The emergence of metadrama reflects the larger problem of social order, which depends on the culture as a whole and all of its parts, not just the government, legal system, and economy. The religious and political institutions of medieval society were supported by an ideal of cosmic order, which was still promulgated during Shakespeare’s lifetime. The idea of a cosmic order is as old as social hierarchy itself; it attempts to graft the power of God or the gods onto the ruling class, along with the attendant religious feelings of awe, fear, wonder, and social belonging. The cosmic order is rooted in the ceremonies that play such an important role in medieval society. As a specific doctrine, it prescribes a hierarchy of estates and degrees, and it could take a variety of forms, some more authoritarian, as with the divine right of kings, and some emphasizing mutual obligations and duties, as with the metaphor of the commonwealth as a body. It tries to discourage social mobility, but everyone knew that individuals, by various means, could raise (or lose) their class status in Shakespeare’s England. Moreover, rulers could be resisted and overthrown without any intention of challenging the principle of cosmic order. The Elizabethan Homilies on Obedience and Against Disobedience, classic statements of divine hierarchy, practically undermine their own argument by dwelling so insistently on the problem of an evil ruler, who are so common in the Bible.
Shakespeare was able to draw on the Elizabethan ceremonial order to motivate the content and aesthetics of his drama in powerful ways. Shakespearean drama has a certain natural affinity with political and religious ceremonies, by means of its form, elevated language, reference to divine hierarchy, sense of communal belonging (within the plays and among the audience, at the denouement), and the felt power of larger forces such as fate or Providence.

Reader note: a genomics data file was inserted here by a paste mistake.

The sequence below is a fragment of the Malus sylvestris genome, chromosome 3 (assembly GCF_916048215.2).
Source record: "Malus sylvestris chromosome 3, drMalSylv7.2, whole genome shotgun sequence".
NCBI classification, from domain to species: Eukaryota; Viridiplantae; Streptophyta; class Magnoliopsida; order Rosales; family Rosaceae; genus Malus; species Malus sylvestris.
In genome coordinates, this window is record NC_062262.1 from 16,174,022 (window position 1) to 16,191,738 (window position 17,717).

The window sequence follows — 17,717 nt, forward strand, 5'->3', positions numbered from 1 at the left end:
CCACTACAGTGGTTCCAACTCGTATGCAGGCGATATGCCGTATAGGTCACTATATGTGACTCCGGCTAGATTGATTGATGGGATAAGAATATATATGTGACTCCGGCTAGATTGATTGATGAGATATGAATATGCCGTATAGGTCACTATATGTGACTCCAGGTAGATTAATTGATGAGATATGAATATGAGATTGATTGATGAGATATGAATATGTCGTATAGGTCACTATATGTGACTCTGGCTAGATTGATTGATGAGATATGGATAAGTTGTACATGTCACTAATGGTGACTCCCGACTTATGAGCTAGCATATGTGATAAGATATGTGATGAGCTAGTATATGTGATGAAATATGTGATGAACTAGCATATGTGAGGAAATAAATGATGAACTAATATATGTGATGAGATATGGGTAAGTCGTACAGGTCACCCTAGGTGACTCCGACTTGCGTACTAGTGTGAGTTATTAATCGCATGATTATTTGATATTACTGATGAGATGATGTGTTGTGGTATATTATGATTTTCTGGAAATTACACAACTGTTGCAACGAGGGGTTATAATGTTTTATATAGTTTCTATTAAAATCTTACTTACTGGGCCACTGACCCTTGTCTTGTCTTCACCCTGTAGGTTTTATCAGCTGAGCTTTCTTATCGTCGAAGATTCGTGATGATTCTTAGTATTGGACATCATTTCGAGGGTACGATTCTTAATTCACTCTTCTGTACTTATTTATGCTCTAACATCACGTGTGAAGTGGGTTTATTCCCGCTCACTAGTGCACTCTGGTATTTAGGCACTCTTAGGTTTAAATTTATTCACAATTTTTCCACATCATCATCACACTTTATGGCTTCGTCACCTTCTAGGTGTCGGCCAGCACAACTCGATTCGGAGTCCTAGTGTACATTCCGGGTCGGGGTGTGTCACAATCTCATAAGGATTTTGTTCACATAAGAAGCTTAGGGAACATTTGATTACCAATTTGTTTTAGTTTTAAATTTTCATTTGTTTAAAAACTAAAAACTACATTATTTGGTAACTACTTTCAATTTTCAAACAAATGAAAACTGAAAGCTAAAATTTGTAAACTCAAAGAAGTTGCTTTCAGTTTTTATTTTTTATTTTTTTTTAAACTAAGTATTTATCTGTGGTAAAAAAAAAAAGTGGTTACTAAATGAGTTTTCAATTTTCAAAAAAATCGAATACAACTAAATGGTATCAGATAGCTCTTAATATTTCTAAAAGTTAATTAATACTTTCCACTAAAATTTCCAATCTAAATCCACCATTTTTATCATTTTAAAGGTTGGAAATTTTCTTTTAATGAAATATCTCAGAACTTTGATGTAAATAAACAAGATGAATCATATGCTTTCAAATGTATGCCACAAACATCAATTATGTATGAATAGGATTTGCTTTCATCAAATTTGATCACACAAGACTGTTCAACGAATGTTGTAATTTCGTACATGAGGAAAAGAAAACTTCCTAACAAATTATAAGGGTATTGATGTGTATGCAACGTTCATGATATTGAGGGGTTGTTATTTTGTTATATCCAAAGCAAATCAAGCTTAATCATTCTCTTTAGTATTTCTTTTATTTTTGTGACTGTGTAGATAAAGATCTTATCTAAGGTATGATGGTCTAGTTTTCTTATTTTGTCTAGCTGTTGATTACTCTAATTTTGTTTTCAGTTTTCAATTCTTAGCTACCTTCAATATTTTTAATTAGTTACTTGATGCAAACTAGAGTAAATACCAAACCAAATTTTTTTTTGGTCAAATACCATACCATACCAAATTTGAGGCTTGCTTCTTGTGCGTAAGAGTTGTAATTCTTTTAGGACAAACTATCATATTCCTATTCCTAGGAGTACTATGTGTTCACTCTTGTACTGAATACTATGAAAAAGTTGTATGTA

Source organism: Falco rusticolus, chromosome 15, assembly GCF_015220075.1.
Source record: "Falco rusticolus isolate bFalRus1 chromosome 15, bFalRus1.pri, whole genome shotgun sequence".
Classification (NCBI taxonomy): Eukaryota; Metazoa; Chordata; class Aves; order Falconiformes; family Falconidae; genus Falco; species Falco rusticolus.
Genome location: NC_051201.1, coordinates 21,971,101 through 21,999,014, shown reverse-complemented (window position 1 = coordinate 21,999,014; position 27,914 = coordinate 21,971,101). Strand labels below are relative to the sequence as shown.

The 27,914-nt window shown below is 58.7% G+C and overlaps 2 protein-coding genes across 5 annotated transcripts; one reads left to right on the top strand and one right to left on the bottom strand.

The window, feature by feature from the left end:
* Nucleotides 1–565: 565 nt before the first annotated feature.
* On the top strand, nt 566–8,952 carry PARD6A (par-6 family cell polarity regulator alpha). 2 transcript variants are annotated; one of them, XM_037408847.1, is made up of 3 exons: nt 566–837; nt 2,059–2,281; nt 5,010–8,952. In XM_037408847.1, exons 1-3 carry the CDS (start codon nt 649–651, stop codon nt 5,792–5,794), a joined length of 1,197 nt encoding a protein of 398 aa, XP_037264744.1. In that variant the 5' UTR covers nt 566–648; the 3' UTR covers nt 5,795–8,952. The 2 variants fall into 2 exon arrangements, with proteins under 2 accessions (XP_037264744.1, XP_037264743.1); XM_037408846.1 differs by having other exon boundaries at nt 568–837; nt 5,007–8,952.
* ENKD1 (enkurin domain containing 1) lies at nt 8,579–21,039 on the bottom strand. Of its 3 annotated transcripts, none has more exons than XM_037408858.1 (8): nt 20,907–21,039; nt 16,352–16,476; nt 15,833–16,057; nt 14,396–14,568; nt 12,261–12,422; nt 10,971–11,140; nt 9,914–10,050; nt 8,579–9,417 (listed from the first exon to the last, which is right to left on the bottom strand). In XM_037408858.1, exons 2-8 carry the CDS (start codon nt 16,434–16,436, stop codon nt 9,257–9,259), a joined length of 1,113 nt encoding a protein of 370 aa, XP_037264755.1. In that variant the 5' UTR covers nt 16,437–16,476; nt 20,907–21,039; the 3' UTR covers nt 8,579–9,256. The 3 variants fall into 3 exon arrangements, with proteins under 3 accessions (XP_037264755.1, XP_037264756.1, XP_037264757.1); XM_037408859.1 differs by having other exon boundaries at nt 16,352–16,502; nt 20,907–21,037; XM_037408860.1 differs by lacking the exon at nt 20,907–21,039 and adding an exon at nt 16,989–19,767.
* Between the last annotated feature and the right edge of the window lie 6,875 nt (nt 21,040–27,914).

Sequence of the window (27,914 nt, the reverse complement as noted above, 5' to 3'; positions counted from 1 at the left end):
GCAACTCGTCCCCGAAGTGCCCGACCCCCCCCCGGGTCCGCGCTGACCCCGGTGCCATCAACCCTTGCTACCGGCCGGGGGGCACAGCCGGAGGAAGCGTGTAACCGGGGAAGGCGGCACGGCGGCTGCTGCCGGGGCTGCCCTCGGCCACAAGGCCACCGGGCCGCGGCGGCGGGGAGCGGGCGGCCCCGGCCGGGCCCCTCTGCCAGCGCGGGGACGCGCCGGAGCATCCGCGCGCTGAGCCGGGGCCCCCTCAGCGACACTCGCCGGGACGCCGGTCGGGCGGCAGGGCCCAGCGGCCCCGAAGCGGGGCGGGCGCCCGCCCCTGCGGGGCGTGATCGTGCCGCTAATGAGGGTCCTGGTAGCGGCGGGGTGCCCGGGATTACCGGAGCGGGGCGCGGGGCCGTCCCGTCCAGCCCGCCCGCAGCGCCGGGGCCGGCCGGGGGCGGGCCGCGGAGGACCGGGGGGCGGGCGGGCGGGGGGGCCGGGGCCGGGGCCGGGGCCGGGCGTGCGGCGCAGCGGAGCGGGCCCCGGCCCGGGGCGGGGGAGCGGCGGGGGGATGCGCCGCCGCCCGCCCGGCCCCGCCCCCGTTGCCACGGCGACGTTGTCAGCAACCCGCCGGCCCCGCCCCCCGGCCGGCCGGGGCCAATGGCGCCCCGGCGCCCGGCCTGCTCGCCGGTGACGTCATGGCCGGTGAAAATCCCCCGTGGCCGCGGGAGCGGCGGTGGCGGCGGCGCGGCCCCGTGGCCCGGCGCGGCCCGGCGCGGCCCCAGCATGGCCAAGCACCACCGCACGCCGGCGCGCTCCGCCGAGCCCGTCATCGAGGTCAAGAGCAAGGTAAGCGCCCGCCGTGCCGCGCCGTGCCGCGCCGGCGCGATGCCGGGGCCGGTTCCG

Political discourse in sixteenth-century England made frequent reference to the concept of the commonwealth as a natural body, with the parts ordered hierarchically. The divine sanction for monarchy and aristocracy is a very common refrain in Shakespearean drama. Claudius’s claim, “There’s such divinity doth hedge a king / That treason can but peep to what it would, / Acts little of his will” (Hamlet 4.5.127-129), is no doubt informed by multiple ironies, but the power of such conceptions effectively served a variety of dramatic purposes for Shakespeare. The “root conditions of Elizabethan theater” were the deeply ceremonial culture—religious, popular, civic, and state—of Shakespeare’s youth (Greenblatt, “Shakespeare’s Life” 52). Greenblatt observes, “the theater drew significant energy from the liturgy and rituals of the late medieval church” (“Shakespeare’s Life” 55). The representation of divine hierarchy, whether it is affirmed, undermined, or mourned for its loss, functions to authorize Shakespeare’s plays as worthy of attention then and now. An individual’s thoughts and actions acquire dignity, dramatic power, and a depth of meaning by their relationship to the cosmos, whether Greek, Christian, or some combination thereof. Shakespeare lived during a crucial transitional period. The feudal order was still very important, but its foundations were being questioned and undermined by powerful socio-political developments. His drama emerged as “a mimetic civilisation of image and myth, symbol and ritual, gave way to a more patently moralistic culture of the printed and authoritatively pronounced word” (Collinson 226), not an easy or always peaceful transition. The Reformation introduced radical changes that made possible the English Civil War, following which Hobbes and Locke formulated new theories of political order that do not rely on any divine sanction. Plays such as Richard II and King Lear take the demise of the feudal order as their subject matter, nostalgically mourning its loss while recognizing the weakness and corruption of its leading figures and their ceremonial status.